The subject of mental health has thankfully become a major conversation in our daily lives over the past few years. And so it is pleasing to see a new play which centers on that very subject but presented with wit, empathy and most importantly for us, a star performance.
In the programme notes, Philip Meeks (author of Harpy) admits that the story of Birdie is based on a lady about town in his London ghetto. Birdie is a hoarder. She collects things. Unfortunately that includes Jehovah's witnesses in her box room. And so we enter Birdie's world. A living room set of salvage and random objects which reflects both her physical and mental make-up. Alex Marker's set design gives us just enough of Birdie's cluttered world, without making it a distracting element. Her social worker Featherstone enlists the help of young mother Mattie, a seemingly sympathetic soul, to help Birdie towards the ultimate goal - getting rid of some of the mess of objects and ephemera that threaten to overwhelm the house. Birdie has rejected all help offered so far, but something about Mattie strikes a chord with Birdie which links to traumatic events in her past...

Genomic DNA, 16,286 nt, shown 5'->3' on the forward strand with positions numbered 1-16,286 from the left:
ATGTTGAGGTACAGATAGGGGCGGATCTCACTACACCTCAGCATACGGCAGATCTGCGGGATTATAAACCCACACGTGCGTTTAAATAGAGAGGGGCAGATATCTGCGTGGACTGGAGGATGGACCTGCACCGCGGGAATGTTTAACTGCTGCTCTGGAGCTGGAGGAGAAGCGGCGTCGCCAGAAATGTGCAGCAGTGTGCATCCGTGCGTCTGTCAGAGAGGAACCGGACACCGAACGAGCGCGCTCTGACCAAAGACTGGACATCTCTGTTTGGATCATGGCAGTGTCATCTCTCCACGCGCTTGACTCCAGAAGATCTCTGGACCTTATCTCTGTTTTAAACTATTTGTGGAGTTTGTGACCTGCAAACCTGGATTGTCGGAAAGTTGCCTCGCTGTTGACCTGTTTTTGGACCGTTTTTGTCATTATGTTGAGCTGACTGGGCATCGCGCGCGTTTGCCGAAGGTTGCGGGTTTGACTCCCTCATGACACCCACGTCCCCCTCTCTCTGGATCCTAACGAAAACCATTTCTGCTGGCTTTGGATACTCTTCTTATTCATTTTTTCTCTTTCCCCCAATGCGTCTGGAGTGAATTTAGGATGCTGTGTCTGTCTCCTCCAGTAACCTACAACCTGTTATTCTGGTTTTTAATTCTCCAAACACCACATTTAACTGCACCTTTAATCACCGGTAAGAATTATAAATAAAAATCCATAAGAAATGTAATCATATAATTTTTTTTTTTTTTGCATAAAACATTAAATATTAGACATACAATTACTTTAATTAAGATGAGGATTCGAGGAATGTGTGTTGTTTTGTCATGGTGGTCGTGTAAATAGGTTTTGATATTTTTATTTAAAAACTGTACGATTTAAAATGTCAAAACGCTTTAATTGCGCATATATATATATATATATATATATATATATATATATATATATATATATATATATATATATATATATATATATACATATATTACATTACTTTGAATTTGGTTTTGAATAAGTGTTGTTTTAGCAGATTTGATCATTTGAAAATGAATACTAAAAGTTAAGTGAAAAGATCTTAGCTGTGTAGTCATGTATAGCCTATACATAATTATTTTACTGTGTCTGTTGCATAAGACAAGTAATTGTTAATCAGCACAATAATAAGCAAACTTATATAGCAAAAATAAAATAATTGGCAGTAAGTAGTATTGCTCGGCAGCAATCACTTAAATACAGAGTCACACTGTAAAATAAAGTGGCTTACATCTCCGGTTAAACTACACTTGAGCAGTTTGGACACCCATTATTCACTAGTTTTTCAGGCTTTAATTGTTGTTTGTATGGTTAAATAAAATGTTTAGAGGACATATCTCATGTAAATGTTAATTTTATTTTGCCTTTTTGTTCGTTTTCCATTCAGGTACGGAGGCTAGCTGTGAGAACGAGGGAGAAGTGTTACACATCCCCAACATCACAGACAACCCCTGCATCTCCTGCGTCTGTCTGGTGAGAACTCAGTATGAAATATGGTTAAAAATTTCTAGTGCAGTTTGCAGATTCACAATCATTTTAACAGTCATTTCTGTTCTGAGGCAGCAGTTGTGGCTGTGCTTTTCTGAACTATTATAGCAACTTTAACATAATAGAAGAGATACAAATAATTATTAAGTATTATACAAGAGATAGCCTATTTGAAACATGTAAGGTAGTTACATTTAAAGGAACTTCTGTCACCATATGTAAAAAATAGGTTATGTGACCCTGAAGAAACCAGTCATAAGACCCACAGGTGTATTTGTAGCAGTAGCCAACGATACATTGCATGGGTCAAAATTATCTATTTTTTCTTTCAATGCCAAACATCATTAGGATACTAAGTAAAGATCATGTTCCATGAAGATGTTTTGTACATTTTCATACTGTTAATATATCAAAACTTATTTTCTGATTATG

With a one person show, you need a strong performer. And so it is lucky that the producers have secured the services of showbiz legend Su Pollard, sans her famous eccentric colourful garb and glasses, and successfully transformed into a cardiganed and somewhat dour Birdie. The fact that she delivers Birdie's comedy lines with precision is no surprise, but exploring Birdie's darker side finds Pollard in less familiar territory but she tackles it head on. The telling of a sexual assault is typical of the bravery of the writing and performing. Playing what would perhaps be termed a society misfit brings out the very best in Pollard, darting between madcap moments when she sings Bananarama karaoke-style via a makeshift microphone of kitchen roll tube and tennis ball to the real fear of being stalked by her neighbours' husband whom has a fixation on her. Or at least that is the way she tells it.
Director Abigail Anderson is adept at blurring the lines between what might have happened and the version of events in Birdie's disturbed mind. As we delve further into her dark past, Su Pollard delivers a bravura performance of vulnerability. This could be a woefully sad tale but for the sheer life enhancing energy of its performer. There is something wholly wonderful watching her inhabit the ups and downs of Birdie's life. As Birdie clutches the ashes of her despised Aunt Maureen, there is a little bit of all of us in this character. Su makes us love Birdie for all her faults, and that is the success of the evening. We embrace and celebrate the non-perfect. It is a mirror for us all.
A standing ovation seemed very appropriate as Su Pollard took her bow. The character of Birdie might not be as well known as Peggy from Hi-de-Hi! but I'll wager the performance is just as much a cornerstone of Pollard's long career. An outstanding evening of understanding.
Rob Cope for Doctor Theatre
Further information on HARPY's tour dates can be found at Something For The Weekend